I was on my first trip abroad on a school coach trip to Belgium and Germany. July 30 was my 11th birthday and we were staying at a hotel in Königswinter on the Rhine. The tour schedule for the 30th was a visit to the Drachenfels and on the way back the German coach driver had the radio tuned in to the final. There was a communication problem and by the time we got back to the hotel we believed that England had lost the final 3-2. It was only the next day that we found out the truth. Maybe the coach driver was scared of being mocked by a bunch of unruly school kids.
My school had a Scout group. In 1966 we were camping in Bavaria, hardly following the World Cup. It was the 70th Birmingham Scout group based at King Edward’s School. We were camping near Mittenwald. On the day of the final we went to a local hostelry to watch the match. The Germans were very generous and came over to shake our hands when the final whistle went. The next day a couple of them came and challenged us to a game of football. There was quite a crowd the following day to see us play. We lost 3-0 . They felt they had restored German pride (in a friendly way). We didn’t tell them that at our school we did not play football. Rugby was our game.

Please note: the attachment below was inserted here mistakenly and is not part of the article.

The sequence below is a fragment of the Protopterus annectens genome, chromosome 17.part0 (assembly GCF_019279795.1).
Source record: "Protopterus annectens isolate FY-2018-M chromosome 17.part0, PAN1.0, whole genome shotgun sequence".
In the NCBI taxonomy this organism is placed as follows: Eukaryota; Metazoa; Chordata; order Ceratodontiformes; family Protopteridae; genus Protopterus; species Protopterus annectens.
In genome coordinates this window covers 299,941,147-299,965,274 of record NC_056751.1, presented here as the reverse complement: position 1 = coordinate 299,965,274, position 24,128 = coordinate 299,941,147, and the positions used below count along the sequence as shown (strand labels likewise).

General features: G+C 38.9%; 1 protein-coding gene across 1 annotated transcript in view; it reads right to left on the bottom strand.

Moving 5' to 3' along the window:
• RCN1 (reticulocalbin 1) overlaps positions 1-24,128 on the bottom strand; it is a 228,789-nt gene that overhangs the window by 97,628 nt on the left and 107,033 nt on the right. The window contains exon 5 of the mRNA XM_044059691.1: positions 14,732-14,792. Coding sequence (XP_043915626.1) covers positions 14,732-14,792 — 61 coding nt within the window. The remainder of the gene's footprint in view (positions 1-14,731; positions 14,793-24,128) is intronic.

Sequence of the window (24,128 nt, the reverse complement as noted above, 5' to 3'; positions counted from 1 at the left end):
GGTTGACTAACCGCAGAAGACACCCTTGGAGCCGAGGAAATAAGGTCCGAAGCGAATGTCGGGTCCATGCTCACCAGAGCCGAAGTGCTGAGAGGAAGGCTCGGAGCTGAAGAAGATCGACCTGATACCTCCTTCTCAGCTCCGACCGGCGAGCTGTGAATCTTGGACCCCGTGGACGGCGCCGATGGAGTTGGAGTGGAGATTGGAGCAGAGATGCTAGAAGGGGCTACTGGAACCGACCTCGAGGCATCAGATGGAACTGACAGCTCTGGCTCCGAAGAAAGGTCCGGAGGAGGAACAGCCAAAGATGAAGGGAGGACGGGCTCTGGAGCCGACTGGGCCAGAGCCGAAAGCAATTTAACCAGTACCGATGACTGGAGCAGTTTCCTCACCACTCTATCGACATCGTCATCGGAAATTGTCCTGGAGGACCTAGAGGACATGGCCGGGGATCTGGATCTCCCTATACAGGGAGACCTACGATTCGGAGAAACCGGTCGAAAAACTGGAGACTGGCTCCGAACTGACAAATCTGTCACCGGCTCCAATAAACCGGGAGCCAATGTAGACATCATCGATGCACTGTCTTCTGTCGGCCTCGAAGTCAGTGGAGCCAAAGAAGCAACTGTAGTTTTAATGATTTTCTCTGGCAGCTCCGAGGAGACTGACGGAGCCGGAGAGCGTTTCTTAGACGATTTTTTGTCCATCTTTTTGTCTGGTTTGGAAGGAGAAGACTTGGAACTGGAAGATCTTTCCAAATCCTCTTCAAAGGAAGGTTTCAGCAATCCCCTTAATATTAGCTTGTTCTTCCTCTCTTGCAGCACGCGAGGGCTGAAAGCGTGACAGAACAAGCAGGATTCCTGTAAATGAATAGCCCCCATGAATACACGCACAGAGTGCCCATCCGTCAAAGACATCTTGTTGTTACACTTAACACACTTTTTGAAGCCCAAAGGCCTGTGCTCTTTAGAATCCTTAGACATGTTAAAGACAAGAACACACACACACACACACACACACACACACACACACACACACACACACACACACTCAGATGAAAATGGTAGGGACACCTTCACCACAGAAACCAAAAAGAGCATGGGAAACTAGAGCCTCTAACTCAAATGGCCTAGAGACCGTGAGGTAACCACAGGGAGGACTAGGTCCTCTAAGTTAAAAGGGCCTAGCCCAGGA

Was a 15 year old on holiday in Germany for the duration of the World Cup. Saw the final on a black-and-white TV in a bar in Michelstadt. Went outside at the end and the whole village was quiet, and I of course celebrated. The shutters opened and heads looked out, “Engländer!” they all shouted. Great fun.
My friends and I were travelling in Germany at the time in a little red mini and it had a GB plate on it. We were South Africans but had hired the car in the UK. When we came to the Austrian border there was a long queue but when someone spotted our GB plate there was much cheering and we were invited to join the head of the line! This in spite of the fact that we four girls were blissfully unaware of the World Cup, were not football fans and not British. We kept quiet however and gratefully accepted the accolades!